When you are a small business owner you need to manage and take care of various things and it is hard to cope with the daily tasks alone. Human resource is one of the factors of production, and without and effective and motivated workforce a business’s survival is difficult. Therefore, one should provide the best possible environment to the employees so that you get the best results and everyone at work stays safe.
With so many rules and regulations to follow, it can be difficult to know where to start. To help, certification body QA International helps you nail down the fundamentals of health and safety, providing a better working environment for you and your employees.
Write a health and safety policy
Drafting up your health and safety policy should be one of your first actions as a small business owner. If you have less than five employees, you don’t have to create a written record of your policy — although you still need to have one in place.
Your policy should outline your commitment to health and safety, describing who is responsible for what, when and how.
To help, templates are available online from the Health and Safety Executive that can help you successfully map out your commitments.
Carry out a risk assessment
Risk assessments are carried out to identify potential risks and help safeguard employees from them. They are not intended to remove every single risk from the workplace; a near impossible feat.
Examine all areas of your workplace to identify potential hazards. Consider the potential impact these can have, including the chance of an accident happening and who it could impact. You should talk to your employees directly. They use the equipment and work in the same area on a regular basis, so their insight could be greater than yours.
Once you’ve identified them, you’ll need to work out how to minimise the risks through preventative measures. You aren’t expected to see into the future and prevent freak accidents, but you are expected to stop those you can.
Again, if you have fewer than five employees, you aren’t obliged to create a written risk assessment. Remember to assess the risks those with special requirements or who work off-site or at home face too.
Provide staff training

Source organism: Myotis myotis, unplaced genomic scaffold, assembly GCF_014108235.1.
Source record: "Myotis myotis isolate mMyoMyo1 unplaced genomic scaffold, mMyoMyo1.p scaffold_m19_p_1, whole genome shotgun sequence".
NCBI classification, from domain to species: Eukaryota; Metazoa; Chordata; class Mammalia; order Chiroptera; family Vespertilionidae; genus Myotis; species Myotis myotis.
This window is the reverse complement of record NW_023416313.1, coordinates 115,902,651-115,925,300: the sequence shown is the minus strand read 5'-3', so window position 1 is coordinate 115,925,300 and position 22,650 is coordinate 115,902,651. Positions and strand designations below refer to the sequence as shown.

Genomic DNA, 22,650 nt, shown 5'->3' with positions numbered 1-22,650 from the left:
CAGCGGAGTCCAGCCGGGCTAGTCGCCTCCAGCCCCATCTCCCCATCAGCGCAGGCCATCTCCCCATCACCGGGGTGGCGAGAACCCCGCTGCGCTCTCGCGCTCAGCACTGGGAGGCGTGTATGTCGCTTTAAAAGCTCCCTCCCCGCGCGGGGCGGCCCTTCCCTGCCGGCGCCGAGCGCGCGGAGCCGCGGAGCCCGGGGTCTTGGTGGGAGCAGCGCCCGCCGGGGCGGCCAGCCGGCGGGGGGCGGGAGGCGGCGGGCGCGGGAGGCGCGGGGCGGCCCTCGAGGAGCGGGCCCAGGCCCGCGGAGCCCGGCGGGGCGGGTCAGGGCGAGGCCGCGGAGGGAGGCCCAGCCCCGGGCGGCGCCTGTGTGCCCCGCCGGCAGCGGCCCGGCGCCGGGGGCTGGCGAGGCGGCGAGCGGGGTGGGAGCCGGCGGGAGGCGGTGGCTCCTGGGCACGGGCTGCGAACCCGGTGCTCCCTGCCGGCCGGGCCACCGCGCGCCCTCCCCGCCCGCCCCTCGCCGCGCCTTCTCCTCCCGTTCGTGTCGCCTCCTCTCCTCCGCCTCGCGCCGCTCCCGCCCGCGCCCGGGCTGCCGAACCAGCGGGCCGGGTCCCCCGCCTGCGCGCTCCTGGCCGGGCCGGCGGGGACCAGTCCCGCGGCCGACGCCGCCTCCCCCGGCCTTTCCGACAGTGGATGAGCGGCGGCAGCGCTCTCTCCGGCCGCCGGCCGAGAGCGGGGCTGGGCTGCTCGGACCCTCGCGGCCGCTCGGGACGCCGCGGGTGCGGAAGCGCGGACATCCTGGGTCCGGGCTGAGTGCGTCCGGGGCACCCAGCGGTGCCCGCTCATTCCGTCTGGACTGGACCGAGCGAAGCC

Of course, it’s fruitless to implement a health and safety policy without delivering correct training to all staff members. There’s no hard and fast rule about how much training you’ll need to deliver, although it should be proportionate to the level of risk in your workplace. For example, an office will generally have fewer health and safety dangers than a factory.
In the majority of low-risk businesses, simple information and instructions are all that’s required. These should be simple to follow, so that all employees are fully informed especially in the event of an emergency.
All training you deliver should take place within work hours and you should request feedback from your employees. This will help ensure the guidelines are fitting and appropriate for the work carried out.
It’s not enough to just deliver initial training. You are expected to deliver refresher courses at regular intervals. Remember that new employees will need health and safety training, and those who are promoted to new roles may require a greater level of knowledge than they formerly did. Young and vulnerable staff members may need further attention too.
Ensure your facilities are up to scratch
Training is only one piece of the health and safety puzzle. You’ll need to ensure that you have the correct facilities to keep both staff and visitors safe. This can be broken down to three areas:
- Hand basins with soap and hand-drying facilities
- Drinking water
- A place to rest and eat
- Somewhere to store clothing
- Somewhere to change, if specialist equipment is required.
- Your facilities should have:
- Good ventilation to provide a fresh air supply
- A suitable temperature (16°C as standard, or 13°C for active work)
- Your facilities should have:
- Suitable lighting
- Enough clean, workable space
- Containers for waste
- You must:
- Carry out proper maintenance on both premises and equipment
- Ensure floor and traffic routes are clear
- You must:
- Make sure windows can be easily opened and cleaned
- Only use protected or specialist safety materials for transparent walls and doors.
Display the health and safety poster
Possibly one of the easiest stages of establishing your health and safety commitment is displaying the health and safety poster. This poster outlines the obligations for both employees and employers and should be displayed in a clearly visible place where all staff can see it.
If you’d prefer, you can provide the poster in leaflet or information card form.
Get employer’s liability insurance
To safeguard both yourself as an employer and your employees, you’ll need employers’ liability insurance. The only exceptions are if you do not have any employees or if your employees are all closely related to you. Each case should be considered on an individual basis.
If an injury or illness arises as a result of the work your employees do, they can claim compensation. By following the correct health and safety processes and ensuring you do all you can to prevent accidents, you shouldn’t have to pay compensation.
However, if a court finds you liable, this insurance cover will help you cover the costs.
There is a lot to consider when it comes to establishing a health and safety policy for your business. However, following these basics will help you lay the foundations to safeguard both your business and your employees.
For further information, view the Health and Safety Made Simple guide from the Health and Safety Executive.